The descriptions of Huw's world and the characterisation of Huw are two of the most striking aspects of this work. Ms. Jasperson's world feels like a combination of mediaeval Wales and a Tolkienesque Middle Earth, populated by fabled beasts like the firedrake and roving bands of mercenaries, some good and some very bad. Huw, at first a confused and frightened boy, gradually becomes a man, as he is forced to fight his way to freedom.

Everyone, it seems, is out to get Huw, simply for the fact that he is the last of the Bards and he narrowly escapes capture by a combination of luck and wiliness. He's a good looking boy, so a variety of women will not only give him an an occasional tumble in the hay, but will also help him along his way. Men, too, find him likeable - in more ways than one - and aid his attempted escape from the clutches of Crow mercenaries sent to find and destroy him. Will he get to the North and safety, or will he be killed as the forces of evil close in?

Ms. Jasperson manages to convey the drama of Huw's flight and his confrontation with several deadly perils, without hyperbole and in a laid back, accomplished prose style that creeps up on the reader in a quite enjoyable fashion. Huw and his world feel very real and that is no mean achievement in fantasy writing, some of which is hugely overblown.

All in all this is a rollicking fantasy and a terrific example of the genre. Five stars.
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Format: Kindle Edition Verified Purchase
The youngest master in the Bards Guild, eighteen-year-old Huw Owyn is at the top of his craft. But the artists’ quarter catches fire, forcing Huw to flee the burning city. The turmoil and panic involved in the spread of the fire is portrayed extremely clearly, and you sympathise with all those caught up in it.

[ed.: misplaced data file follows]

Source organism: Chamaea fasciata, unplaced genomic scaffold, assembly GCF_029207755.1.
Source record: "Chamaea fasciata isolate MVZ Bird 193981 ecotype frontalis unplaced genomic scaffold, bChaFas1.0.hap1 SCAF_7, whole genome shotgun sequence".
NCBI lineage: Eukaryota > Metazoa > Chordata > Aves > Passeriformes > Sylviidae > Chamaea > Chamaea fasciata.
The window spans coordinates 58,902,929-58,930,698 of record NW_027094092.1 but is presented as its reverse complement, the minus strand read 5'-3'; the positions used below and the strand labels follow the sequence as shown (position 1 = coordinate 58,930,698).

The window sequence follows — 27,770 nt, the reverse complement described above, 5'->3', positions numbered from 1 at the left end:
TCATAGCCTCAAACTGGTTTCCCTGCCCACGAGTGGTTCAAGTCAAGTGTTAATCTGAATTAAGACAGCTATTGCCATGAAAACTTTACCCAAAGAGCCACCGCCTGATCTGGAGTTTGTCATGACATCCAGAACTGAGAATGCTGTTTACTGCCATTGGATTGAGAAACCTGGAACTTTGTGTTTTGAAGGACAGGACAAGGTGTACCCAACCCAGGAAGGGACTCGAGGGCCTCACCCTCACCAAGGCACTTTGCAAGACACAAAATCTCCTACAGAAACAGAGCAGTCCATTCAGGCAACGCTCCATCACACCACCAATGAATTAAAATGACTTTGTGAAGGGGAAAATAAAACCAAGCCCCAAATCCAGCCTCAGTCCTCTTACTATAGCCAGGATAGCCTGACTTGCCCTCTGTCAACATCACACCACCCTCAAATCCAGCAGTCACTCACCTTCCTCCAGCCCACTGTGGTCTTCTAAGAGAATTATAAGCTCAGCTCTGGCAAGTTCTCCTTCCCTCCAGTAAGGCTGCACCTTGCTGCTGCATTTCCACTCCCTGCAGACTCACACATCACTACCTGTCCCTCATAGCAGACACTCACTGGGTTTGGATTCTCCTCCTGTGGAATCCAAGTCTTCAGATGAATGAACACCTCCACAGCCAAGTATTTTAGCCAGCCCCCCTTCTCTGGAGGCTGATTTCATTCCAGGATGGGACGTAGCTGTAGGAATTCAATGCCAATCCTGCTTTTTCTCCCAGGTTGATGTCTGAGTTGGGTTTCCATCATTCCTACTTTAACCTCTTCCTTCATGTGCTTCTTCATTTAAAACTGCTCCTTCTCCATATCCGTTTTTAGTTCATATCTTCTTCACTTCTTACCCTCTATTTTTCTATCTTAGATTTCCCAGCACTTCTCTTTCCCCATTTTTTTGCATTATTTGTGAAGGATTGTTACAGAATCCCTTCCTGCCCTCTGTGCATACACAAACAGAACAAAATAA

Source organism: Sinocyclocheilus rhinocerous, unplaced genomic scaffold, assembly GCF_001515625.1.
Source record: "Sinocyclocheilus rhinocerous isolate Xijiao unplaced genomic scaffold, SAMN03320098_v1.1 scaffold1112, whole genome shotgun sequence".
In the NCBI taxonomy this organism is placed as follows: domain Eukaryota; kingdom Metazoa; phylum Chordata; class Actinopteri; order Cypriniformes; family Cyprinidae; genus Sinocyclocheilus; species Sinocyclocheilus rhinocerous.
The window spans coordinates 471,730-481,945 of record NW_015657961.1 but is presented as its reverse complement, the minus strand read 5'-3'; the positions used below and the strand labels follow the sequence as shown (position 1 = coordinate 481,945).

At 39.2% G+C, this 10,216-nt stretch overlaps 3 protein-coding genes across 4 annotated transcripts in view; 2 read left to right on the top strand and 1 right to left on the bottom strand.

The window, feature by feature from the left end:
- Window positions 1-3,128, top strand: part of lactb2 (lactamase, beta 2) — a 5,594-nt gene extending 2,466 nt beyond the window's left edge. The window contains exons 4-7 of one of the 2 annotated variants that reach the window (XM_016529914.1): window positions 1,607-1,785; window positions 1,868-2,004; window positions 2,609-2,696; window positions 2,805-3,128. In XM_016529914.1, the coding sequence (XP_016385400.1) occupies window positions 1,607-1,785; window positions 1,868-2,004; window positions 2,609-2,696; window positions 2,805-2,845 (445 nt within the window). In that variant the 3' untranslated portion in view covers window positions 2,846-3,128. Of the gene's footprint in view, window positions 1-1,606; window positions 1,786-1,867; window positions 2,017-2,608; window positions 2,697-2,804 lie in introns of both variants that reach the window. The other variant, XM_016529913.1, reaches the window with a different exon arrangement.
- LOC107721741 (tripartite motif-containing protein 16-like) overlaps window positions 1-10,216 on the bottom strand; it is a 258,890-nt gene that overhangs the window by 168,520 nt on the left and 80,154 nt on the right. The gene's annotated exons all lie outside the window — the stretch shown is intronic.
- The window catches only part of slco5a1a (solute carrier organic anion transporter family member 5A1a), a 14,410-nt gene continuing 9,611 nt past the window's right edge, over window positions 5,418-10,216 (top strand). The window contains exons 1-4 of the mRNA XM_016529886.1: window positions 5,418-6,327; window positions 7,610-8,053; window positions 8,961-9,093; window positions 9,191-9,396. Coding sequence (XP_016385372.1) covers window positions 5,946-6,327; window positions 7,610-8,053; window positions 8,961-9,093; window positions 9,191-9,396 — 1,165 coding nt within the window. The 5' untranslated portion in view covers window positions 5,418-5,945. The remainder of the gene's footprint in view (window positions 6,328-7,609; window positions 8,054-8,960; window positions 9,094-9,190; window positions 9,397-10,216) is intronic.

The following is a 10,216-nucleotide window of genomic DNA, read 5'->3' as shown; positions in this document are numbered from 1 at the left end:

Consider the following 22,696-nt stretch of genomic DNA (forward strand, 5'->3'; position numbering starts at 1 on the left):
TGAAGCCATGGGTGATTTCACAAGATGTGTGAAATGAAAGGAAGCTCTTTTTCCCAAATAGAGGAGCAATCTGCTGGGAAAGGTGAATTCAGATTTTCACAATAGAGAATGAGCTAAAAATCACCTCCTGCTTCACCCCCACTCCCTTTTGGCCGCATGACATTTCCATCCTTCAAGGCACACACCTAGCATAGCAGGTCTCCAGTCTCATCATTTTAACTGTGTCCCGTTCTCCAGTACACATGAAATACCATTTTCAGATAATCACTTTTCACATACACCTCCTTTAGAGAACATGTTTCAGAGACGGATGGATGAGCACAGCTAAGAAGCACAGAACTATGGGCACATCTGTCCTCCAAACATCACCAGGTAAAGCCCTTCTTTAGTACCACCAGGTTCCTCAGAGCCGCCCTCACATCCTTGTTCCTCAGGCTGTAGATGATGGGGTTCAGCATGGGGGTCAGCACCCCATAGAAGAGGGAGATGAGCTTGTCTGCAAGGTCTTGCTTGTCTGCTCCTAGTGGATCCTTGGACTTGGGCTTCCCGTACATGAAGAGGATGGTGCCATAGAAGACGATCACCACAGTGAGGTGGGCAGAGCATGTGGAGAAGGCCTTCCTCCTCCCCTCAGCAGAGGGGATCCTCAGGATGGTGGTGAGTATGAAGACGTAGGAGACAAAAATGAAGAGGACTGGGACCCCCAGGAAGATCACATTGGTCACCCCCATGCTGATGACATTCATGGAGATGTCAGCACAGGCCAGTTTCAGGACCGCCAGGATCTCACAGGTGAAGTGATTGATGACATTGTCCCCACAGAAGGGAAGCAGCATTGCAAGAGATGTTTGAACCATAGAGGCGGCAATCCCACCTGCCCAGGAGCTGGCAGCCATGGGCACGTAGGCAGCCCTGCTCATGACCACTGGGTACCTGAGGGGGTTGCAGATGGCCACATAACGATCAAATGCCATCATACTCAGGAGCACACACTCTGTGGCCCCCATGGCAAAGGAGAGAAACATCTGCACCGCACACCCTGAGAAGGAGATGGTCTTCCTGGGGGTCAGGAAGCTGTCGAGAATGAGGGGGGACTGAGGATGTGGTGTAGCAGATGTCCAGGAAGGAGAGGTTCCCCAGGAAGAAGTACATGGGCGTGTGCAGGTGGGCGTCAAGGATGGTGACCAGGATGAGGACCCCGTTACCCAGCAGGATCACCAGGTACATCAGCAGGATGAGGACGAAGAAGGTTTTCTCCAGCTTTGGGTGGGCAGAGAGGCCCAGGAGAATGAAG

The action at the start of the book sets up everything that is to follow. We see Huw’s pain, and grieve with him, at the loss of the rest of the Bard’s Guild – including his own father, the Guild Master. The pain is very real, and while I was proofreading this book, I occasionally had tears streaming down my face. We feel his anger when he learns it wasn’t an accident, and his terror of being discovered as he tries to escape. It’s a 200-league walk, as the crow flies, to the one place he might have a friend, though the path Huw must take is anything but straight and he must face many hardships along the way.
Throughout his journey, we watch Huw grow from a young, vain man used to being the center of attention, into a courageous man who finds he is capable of far more than he ever believed possible. The way Mrs. Jasperson does this is so life-like, you often expect him to leap off the page. But her amazing characterisation isn’t limited to the main protagonist, the vast array of supporting cast have all received the same attention to detail; regardless of how much time the reader spends with them, you immediately get a sense of who they are.
Although this sounds like a ‘journey of self-discovery’, it is far more than that. There is enough adventure spread throughout to satisfy all but the most bloodthirsty of readers, while not being too gory for those that aren’t partial to violence.